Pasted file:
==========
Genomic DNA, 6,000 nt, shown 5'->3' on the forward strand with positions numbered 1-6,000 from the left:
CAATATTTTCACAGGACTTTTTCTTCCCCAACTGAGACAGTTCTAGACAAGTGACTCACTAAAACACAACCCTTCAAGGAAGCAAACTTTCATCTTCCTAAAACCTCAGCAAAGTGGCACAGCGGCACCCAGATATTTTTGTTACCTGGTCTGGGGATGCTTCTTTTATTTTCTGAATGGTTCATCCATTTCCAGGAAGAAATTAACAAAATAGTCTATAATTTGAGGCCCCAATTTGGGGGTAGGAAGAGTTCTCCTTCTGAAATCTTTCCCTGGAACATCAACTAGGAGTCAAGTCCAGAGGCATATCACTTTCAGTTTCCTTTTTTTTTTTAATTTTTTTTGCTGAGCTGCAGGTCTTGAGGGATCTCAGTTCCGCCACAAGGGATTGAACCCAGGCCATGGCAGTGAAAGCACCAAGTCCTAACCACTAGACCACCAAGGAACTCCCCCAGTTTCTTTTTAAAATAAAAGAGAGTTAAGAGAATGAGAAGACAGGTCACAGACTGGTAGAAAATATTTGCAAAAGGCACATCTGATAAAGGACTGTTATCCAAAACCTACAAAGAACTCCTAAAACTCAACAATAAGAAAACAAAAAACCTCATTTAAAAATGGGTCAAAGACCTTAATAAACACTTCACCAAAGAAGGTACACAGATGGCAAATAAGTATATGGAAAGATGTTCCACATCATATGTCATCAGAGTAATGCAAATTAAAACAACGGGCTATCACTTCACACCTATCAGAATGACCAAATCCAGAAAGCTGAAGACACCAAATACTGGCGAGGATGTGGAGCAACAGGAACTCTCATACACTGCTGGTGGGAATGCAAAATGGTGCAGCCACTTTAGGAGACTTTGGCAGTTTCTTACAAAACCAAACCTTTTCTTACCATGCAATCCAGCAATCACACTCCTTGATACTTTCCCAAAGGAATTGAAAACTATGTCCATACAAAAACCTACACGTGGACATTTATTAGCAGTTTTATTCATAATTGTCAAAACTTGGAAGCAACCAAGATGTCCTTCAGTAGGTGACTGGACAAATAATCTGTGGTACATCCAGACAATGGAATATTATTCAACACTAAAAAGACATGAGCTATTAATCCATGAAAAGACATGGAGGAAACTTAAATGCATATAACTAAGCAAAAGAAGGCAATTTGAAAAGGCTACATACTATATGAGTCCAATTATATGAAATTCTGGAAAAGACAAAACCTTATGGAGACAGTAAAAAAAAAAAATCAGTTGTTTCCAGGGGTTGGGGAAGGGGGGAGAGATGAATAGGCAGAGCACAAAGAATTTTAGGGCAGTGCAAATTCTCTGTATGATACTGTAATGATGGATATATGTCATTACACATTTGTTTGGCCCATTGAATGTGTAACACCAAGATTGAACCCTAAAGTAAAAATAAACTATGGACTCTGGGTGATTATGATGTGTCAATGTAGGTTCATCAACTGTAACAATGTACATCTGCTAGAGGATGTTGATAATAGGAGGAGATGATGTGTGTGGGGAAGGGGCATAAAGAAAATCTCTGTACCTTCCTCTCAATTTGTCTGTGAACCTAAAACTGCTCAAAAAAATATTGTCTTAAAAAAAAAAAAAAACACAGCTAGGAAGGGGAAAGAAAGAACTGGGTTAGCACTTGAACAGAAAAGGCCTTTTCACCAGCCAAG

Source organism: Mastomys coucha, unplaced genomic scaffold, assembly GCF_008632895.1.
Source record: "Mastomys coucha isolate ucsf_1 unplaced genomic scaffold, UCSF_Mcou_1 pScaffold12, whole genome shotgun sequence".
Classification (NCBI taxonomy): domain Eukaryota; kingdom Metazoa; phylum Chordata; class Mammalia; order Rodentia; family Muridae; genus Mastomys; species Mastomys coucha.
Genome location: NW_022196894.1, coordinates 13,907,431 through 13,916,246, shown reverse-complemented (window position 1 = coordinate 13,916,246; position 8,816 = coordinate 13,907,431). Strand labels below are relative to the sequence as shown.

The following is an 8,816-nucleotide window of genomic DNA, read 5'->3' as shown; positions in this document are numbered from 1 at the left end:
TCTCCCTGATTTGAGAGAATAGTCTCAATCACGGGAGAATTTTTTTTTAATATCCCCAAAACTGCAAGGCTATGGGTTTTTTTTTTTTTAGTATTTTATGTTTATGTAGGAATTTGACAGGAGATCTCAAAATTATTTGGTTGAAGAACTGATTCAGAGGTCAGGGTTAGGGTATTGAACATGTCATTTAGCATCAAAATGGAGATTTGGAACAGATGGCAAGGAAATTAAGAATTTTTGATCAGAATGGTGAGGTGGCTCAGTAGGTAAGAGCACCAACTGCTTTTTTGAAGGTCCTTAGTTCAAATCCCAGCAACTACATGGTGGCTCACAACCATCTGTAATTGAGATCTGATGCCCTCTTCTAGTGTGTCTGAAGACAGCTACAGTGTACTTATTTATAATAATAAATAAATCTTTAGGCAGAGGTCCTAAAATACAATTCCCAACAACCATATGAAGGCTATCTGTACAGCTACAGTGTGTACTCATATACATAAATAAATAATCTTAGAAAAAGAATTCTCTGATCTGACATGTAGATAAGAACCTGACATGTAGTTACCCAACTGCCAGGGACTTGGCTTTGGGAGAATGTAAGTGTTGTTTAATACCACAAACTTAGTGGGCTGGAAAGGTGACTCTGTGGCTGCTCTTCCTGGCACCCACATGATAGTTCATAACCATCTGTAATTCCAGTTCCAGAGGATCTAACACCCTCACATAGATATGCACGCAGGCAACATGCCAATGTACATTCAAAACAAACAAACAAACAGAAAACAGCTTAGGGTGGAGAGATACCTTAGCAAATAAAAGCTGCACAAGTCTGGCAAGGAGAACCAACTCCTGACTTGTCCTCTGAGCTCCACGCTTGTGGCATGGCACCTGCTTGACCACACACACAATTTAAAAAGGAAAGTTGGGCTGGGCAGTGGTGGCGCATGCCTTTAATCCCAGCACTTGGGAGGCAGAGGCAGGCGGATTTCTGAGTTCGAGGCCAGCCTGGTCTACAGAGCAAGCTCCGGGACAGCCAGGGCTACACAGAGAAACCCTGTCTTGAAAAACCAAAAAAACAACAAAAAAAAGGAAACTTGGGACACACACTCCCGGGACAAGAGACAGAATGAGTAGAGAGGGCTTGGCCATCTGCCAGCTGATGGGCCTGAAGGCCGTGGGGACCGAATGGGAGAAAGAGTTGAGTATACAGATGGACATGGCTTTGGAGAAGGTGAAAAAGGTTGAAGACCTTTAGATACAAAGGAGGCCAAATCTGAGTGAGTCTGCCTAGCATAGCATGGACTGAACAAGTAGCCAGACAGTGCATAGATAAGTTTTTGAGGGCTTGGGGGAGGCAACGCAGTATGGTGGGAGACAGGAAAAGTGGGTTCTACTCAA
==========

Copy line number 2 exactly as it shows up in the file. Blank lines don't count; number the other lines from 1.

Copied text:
CAATATTTTCACAGGACTTTTTCTTCCCCAACTGAGACAGTTCTAGACAAGTGACTCACTAAAACACAACCCTTCAAGGAAGCAAACTTTCATCTTCCTAAAACCTCAGCAAAGTGGCACAGCGGCACCCAGATATTTTTGTTACCTGGTCTGGGGATGCTTCTTTTATTTTCTGAATGGTTCATCCATTTCCAGGAAGAAATTAACAAAATAGTCTATAATTTGAGGCCCCAATTTGGGGGTAGGAAGAGTTCTCCTTCTGAAATCTTTCCCTGGAACATCAACTAGGAGTCAAGTCCAGAGGCATATCACTTTCAGTTTCCTTTTTTTTTTTAATTTTTTTTGCTGAGCTGCAGGTCTTGAGGGATCTCAGTTCCGCCACAAGGGATTGAACCCAGGCCATGGCAGTGAAAGCACCAAGTCCTAACCACTAGACCACCAAGGAACTCCCCCAGTTTCTTTTTAAAATAAAAGAGAGTTAAGAGAATGAGAAGACAGGTCACAGACTGGTAGAAAATATTTGCAAAAGGCACATCTGATAAAGGACTGTTATCCAAAACCTACAAAGAACTCCTAAAACTCAACAATAAGAAAACAAAAAACCTCATTTAAAAATGGGTCAAAGACCTTAATAAACACTTCACCAAAGAAGGTACACAGATGGCAAATAAGTATATGGAAAGATGTTCCACATCATATGTCATCAGAGTAATGCAAATTAAAACAACGGGCTATCACTTCACACCTATCAGAATGACCAAATCCAGAAAGCTGAAGACACCAAATACTGGCGAGGATGTGGAGCAACAGGAACTCTCATACACTGCTGGTGGGAATGCAAAATGGTGCAGCCACTTTAGGAGACTTTGGCAGTTTCTTACAAAACCAAACCTTTTCTTACCATGCAATCCAGCAATCACACTCCTTGATACTTTCCCAAAGGAATTGAAAACTATGTCCATACAAAAACCTACACGTGGACATTTATTAGCAGTTTTATTCATAATTGTCAAAACTTGGAAGCAACCAAGATGTCCTTCAGTAGGTGACTGGACAAATAATCTGTGGTACATCCAGACAATGGAATATTATTCAACACTAAAAAGACATGAGCTATTAATCCATGAAAAGACATGGAGGAAACTTAAATGCATATAACTAAGCAAAAGAAGGCAATTTGAAAAGGCTACATACTATATGAGTCCAATTATATGAAATTCTGGAAAAGACAAAACCTTATGGAGACAGTAAAAAAAAAAAATCAGTTGTTTCCAGGGGTTGGGGAAGGGGGGAGAGATGAATAGGCAGAGCACAAAGAATTTTAGGGCAGTGCAAATTCTCTGTATGATACTGTAATGATGGATATATGTCATTACACATTTGTTTGGCCCATTGAATGTGTAACACCAAGATTGAACCCTAAAGTAAAAATAAACTATGGACTCTGGGTGATTATGATGTGTCAATGTAGGTTCATCAACTGTAACAATGTACATCTGCTAGAGGATGTTGATAATAGGAGGAGATGATGTGTGTGGGGAAGGGGCATAAAGAAAATCTCTGTACCTTCCTCTCAATTTGTCTGTGAACCTAAAACTGCTCAAAAAAATATTGTCTTAAAAAAAAAAAAAAACACAGCTAGGAAGGGGAAAGAAAGAACTGGGTTAGCACTTGAACAGAAAAGGCCTTTTCACCAGCCAAG